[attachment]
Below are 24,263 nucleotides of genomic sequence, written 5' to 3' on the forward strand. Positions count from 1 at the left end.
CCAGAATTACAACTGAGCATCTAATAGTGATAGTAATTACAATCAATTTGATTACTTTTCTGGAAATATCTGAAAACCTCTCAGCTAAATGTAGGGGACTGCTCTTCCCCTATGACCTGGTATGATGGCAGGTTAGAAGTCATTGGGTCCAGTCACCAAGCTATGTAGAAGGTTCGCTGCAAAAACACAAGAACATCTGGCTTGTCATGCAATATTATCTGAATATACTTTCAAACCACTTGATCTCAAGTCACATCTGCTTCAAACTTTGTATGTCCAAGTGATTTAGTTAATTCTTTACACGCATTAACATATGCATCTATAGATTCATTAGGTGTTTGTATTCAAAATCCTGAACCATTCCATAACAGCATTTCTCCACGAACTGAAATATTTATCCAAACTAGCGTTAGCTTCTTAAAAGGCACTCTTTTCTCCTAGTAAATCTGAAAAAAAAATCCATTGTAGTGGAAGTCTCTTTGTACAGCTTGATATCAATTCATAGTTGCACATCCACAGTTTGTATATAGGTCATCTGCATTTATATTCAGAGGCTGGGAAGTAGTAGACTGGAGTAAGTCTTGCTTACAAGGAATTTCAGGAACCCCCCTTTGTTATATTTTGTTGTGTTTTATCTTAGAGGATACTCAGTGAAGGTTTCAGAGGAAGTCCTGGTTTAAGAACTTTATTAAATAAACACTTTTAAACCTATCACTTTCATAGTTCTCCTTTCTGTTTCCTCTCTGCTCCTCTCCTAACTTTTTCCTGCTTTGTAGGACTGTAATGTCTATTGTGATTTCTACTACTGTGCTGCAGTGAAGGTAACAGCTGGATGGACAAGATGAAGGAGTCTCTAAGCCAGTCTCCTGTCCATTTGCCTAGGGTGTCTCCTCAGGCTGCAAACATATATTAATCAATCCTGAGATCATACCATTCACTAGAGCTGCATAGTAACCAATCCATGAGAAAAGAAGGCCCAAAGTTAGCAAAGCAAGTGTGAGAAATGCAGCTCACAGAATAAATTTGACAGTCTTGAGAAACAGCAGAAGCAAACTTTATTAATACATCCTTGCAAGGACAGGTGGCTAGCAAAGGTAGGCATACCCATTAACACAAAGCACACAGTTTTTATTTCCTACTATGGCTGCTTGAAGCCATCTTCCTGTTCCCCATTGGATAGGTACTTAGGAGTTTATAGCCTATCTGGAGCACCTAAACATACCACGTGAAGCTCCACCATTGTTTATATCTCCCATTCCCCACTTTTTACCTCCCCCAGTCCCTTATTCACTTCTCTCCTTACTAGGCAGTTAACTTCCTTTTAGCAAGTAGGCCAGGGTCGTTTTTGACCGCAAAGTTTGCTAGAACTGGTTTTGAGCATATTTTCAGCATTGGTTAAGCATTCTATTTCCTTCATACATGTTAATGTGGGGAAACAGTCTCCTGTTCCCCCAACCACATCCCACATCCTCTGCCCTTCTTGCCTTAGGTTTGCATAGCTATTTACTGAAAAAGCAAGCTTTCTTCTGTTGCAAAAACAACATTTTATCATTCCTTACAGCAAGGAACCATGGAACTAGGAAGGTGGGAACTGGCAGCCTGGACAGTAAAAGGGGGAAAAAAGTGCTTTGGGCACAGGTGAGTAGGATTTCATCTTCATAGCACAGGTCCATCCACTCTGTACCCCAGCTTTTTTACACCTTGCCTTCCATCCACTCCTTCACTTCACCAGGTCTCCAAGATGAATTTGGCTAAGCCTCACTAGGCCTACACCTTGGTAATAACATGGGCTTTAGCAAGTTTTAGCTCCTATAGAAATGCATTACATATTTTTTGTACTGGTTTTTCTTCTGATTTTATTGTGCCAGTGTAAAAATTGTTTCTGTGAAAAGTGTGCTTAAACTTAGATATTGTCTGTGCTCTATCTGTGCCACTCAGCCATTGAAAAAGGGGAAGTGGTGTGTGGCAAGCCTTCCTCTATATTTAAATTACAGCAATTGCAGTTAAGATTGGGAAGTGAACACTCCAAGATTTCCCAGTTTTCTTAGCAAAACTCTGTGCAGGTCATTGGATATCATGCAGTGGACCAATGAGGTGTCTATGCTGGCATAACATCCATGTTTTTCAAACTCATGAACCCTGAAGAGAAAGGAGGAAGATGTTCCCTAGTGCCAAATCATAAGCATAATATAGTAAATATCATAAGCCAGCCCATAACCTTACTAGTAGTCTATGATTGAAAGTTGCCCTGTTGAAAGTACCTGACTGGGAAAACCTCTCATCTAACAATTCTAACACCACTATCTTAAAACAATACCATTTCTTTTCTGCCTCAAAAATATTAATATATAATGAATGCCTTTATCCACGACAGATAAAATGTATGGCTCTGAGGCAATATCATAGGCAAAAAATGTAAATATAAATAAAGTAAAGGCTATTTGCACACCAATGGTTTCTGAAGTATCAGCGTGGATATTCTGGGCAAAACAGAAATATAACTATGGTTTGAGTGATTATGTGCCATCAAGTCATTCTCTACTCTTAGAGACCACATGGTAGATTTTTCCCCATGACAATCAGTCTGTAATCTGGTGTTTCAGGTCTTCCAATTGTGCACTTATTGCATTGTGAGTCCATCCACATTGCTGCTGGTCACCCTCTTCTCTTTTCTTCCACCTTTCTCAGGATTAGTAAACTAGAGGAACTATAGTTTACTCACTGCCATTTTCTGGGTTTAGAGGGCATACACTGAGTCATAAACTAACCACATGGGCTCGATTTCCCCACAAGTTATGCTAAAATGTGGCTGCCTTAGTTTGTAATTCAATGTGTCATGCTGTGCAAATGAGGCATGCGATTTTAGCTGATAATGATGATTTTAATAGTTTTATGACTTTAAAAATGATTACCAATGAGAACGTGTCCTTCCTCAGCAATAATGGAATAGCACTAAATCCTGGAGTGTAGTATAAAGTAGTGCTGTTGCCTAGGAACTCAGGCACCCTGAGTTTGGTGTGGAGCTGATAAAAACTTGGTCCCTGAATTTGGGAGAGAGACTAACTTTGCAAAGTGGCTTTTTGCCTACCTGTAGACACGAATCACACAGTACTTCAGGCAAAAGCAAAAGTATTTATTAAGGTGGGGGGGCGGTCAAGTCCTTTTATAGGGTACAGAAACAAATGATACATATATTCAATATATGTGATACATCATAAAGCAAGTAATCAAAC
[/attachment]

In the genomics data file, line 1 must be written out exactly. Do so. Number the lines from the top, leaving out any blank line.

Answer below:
Below are 24,263 nucleotides of genomic sequence, written 5' to 3' on the forward strand. Positions count from 1 at the left end.